Blackpool children in anti-dog poo posters

South shore community urges dog owners to clean up after their pets with a poster competition.''Left to right Brian Coope (Chairman, South Shore Community Partnership), 'Karen Coope, Izzy Donno Franklin, Holly Cutting, Karen Pennington, 'Gary Pennington (Chairman, Friends of Highfield Park)
South shore community urges dog owners to clean up after their pets with a poster competition.''Left to right Brian Coope (Chairman, South Shore Community Partnership), 'Karen Coope, Izzy Donno Franklin, Holly Cutting, Karen Pennington, 'Gary Pennington (Chairman, Friends of Highfield Park)

South Shore children have joined the fight against rogue dog owners with posters to urge them to clean up after their pets.

Community groups have teamed up with pupils from Roseacre Primary Academy after noticing increased amounts of dog poo and filled bags on their streets.

One of the posters designed by the children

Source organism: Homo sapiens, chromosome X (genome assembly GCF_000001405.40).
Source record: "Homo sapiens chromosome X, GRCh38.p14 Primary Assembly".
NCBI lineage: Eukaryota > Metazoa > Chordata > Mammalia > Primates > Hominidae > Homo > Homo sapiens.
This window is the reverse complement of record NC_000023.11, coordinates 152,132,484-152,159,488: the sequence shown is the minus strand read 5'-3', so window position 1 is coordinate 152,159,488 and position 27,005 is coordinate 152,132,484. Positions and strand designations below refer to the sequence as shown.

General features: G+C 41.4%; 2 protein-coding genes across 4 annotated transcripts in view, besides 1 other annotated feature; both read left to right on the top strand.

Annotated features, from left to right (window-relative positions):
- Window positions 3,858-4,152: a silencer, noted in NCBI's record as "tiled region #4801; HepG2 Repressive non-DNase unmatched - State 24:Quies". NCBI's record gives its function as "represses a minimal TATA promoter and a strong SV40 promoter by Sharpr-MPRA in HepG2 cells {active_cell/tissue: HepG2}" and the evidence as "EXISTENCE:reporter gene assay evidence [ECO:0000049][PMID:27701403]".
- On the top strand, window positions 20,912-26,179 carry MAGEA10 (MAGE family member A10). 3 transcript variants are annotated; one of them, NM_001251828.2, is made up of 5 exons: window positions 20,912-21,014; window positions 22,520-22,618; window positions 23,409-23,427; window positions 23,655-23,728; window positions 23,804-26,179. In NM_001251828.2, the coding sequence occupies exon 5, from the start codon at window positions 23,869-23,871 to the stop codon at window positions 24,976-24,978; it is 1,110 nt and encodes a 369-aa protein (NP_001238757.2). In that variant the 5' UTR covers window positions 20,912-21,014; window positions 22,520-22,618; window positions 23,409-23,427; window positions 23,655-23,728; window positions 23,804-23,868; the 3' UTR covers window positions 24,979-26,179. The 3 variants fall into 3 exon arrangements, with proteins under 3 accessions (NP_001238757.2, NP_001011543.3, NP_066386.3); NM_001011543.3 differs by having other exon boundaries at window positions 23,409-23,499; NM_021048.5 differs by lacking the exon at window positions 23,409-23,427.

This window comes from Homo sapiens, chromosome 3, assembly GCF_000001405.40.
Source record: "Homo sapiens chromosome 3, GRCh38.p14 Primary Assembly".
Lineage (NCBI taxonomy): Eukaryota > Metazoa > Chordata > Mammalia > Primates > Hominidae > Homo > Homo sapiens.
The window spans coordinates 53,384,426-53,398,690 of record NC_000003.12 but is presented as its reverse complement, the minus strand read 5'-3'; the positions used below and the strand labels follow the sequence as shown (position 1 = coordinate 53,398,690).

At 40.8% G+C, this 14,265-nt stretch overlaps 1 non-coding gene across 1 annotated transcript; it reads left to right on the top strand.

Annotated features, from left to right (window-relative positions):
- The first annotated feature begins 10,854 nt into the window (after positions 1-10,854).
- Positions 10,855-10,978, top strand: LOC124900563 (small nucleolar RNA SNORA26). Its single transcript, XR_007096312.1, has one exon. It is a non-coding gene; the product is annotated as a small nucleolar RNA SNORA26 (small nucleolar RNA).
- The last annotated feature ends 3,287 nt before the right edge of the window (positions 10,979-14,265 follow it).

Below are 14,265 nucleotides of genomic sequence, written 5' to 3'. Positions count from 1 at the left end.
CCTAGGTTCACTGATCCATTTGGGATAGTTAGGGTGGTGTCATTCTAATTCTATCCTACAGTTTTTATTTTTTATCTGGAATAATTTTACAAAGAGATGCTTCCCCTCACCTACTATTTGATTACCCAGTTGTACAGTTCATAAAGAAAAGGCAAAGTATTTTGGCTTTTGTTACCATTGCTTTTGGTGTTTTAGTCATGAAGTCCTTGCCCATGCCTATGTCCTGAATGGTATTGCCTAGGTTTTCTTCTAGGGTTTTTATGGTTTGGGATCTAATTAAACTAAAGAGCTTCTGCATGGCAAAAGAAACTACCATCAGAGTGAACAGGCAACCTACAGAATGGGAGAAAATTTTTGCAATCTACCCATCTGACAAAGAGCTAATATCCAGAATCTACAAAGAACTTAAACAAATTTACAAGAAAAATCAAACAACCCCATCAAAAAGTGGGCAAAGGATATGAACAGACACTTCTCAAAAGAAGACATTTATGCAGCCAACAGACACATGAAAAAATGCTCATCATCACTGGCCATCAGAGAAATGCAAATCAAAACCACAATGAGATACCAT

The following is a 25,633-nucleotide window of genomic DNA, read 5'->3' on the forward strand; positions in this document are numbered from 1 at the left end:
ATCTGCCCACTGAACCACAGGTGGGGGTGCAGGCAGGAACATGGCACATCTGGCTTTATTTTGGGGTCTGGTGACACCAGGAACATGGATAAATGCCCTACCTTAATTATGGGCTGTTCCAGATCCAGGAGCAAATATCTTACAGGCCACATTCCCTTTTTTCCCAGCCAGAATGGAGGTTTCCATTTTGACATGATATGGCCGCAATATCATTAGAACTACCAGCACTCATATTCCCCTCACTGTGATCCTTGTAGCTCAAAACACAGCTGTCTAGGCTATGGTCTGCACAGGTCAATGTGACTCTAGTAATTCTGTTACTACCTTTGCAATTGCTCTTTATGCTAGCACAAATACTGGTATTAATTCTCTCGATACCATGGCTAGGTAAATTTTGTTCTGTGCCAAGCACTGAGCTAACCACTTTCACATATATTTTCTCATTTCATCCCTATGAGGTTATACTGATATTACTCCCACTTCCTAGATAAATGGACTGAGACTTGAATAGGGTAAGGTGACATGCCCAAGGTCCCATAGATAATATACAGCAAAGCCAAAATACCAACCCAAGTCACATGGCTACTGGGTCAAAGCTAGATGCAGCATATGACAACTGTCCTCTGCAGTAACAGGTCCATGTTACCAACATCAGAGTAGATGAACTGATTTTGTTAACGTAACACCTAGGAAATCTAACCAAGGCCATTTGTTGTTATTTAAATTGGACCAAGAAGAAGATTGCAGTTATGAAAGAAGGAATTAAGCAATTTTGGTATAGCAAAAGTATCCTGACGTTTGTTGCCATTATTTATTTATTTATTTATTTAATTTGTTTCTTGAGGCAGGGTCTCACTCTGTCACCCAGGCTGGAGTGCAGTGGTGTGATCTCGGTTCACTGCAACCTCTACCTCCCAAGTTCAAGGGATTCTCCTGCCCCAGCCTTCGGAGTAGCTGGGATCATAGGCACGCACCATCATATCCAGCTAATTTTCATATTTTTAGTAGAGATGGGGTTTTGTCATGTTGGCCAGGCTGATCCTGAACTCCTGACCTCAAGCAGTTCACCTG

One of the posters designed by the children

Brian and Karen Coope said it was a recurring complaint raised at the South Shore Community Partnership meetings held at The Old Library Community Centre in Highfield Road.

Gary and Karen Pennington, the chairman and secretary of the Friends of Highfield Park, have also claimed it is a ongoing problem.

Brian said: “It was an issue to work on together for the better of the community.”

He said the Friends began by repainting the ‘Bag It Bin It’ stencils on the park and then they spoke to the school council at Roseacre, where the children were sick of the mess and the health risk it posed in their part of town.

They challenged the children to design posters in class and two were chosen as winners.

Izzy Donno Franklin, eight, from Year Three, designed a colourful poster with messages asking dog owners to clean up “so we can all live in a healthier world”.

Hollie Cutting, nine, from Year Four, designed a hard hitting poster with a clear message to owners to pick up the poo and bin it.

Brian said: “Both girls said that hopefully their posters would help remind dog owners to pick up the poo and bin it.

"They also couldn’t understand why some people bag the poo and then just fling it in trees or gardens.”